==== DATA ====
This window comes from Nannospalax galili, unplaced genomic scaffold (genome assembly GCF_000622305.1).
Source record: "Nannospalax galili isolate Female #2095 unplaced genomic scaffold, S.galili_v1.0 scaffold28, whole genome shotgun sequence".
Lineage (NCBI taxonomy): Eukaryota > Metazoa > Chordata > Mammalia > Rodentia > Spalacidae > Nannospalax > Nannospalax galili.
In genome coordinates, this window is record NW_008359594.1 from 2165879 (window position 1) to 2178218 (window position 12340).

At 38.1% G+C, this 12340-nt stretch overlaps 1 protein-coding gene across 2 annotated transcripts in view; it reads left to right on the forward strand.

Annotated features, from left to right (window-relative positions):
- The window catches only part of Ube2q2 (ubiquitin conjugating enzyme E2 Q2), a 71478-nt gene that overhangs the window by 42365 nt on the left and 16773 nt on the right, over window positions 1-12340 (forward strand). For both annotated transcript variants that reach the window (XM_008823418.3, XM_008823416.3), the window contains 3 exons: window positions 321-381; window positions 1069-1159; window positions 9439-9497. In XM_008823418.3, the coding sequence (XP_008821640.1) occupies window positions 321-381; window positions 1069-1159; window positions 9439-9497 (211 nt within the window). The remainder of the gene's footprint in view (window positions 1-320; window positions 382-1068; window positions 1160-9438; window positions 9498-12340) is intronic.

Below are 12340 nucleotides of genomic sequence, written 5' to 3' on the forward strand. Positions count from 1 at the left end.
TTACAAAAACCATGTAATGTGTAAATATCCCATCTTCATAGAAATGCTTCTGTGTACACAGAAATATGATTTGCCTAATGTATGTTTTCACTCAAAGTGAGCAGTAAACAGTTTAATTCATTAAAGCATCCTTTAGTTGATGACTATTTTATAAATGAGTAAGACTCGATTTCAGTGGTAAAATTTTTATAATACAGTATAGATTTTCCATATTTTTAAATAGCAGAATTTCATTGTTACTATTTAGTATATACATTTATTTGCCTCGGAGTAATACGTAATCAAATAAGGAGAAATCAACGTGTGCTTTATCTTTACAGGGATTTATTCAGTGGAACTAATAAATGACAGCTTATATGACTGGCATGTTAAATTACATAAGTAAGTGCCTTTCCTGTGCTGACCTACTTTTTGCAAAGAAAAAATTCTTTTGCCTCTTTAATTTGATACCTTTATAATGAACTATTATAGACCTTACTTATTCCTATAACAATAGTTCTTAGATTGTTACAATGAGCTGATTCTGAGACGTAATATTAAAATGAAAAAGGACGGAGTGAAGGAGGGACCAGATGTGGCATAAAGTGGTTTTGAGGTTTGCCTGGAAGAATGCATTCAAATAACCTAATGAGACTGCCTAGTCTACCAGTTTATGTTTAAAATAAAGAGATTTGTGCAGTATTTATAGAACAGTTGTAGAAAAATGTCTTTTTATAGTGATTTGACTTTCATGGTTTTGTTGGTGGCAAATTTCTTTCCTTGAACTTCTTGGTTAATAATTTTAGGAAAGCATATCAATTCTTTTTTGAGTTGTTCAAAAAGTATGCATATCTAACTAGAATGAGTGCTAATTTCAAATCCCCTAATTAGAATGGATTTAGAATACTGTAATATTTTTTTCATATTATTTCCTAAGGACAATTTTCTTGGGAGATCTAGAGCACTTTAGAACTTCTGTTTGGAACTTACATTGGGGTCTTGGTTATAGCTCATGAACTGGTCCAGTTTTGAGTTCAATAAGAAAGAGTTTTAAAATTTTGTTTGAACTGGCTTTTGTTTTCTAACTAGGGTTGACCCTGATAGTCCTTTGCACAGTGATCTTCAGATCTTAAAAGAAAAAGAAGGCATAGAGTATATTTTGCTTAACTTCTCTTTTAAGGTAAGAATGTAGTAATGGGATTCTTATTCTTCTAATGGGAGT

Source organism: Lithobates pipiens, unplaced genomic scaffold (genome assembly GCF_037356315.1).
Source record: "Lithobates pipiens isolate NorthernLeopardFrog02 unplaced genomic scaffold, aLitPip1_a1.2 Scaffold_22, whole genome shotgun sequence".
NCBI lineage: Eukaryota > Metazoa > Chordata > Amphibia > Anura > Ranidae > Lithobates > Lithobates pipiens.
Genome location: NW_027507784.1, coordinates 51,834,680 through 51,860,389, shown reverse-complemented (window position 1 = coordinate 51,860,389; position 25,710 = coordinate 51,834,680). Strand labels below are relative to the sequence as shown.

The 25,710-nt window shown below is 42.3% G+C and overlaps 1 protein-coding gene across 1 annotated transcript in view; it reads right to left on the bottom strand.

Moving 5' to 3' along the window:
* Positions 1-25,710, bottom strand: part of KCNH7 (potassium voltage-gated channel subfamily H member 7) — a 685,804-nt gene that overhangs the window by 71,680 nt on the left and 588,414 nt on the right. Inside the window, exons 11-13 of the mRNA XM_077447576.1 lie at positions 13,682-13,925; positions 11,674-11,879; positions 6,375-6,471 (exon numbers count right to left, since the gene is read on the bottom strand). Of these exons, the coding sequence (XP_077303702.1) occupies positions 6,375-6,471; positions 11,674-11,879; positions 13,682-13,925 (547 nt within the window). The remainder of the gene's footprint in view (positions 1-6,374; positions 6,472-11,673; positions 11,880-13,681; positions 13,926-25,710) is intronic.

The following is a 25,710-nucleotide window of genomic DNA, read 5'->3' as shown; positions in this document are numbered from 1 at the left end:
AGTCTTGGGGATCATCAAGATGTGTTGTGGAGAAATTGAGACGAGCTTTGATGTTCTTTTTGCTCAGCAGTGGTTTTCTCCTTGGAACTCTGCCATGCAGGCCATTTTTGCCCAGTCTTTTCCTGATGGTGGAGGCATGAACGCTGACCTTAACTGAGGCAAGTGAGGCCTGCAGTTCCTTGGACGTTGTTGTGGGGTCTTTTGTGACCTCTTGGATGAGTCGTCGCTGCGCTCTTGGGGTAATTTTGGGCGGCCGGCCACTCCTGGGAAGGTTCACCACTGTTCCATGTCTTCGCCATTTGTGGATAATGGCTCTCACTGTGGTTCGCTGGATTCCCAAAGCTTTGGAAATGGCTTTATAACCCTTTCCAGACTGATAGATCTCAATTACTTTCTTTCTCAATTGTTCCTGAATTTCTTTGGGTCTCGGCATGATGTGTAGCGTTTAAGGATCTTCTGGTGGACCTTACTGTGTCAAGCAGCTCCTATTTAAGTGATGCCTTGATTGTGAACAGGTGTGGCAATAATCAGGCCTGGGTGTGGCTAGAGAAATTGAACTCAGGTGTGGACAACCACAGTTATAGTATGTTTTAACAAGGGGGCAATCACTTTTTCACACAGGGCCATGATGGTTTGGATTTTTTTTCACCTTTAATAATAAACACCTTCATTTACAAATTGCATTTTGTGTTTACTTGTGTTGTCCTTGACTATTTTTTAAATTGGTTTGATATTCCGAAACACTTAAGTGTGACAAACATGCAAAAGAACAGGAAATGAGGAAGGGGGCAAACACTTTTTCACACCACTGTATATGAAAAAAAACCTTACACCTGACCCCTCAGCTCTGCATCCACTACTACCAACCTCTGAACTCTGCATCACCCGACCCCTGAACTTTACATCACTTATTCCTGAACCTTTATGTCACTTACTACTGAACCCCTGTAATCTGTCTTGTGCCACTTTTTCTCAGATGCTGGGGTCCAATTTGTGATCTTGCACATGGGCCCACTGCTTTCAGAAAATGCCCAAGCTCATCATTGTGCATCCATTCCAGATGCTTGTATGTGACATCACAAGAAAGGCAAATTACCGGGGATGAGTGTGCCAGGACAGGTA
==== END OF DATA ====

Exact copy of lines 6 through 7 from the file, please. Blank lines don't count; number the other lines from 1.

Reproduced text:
Annotated features, from left to right (window-relative positions):
- The window catches only part of Ube2q2 (ubiquitin conjugating enzyme E2 Q2), a 71478-nt gene that overhangs the window by 42365 nt on the left and 16773 nt on the right, over window positions 1-12340 (forward strand). For both annotated transcript variants that reach the window (XM_008823418.3, XM_008823416.3), the window contains 3 exons: window positions 321-381; window positions 1069-1159; window positions 9439-9497. In XM_008823418.3, the coding sequence (XP_008821640.1) occupies window positions 321-381; window positions 1069-1159; window positions 9439-9497 (211 nt within the window). The remainder of the gene's footprint in view (window positions 1-320; window positions 382-1068; window positions 1160-9438; window positions 9498-12340) is intronic.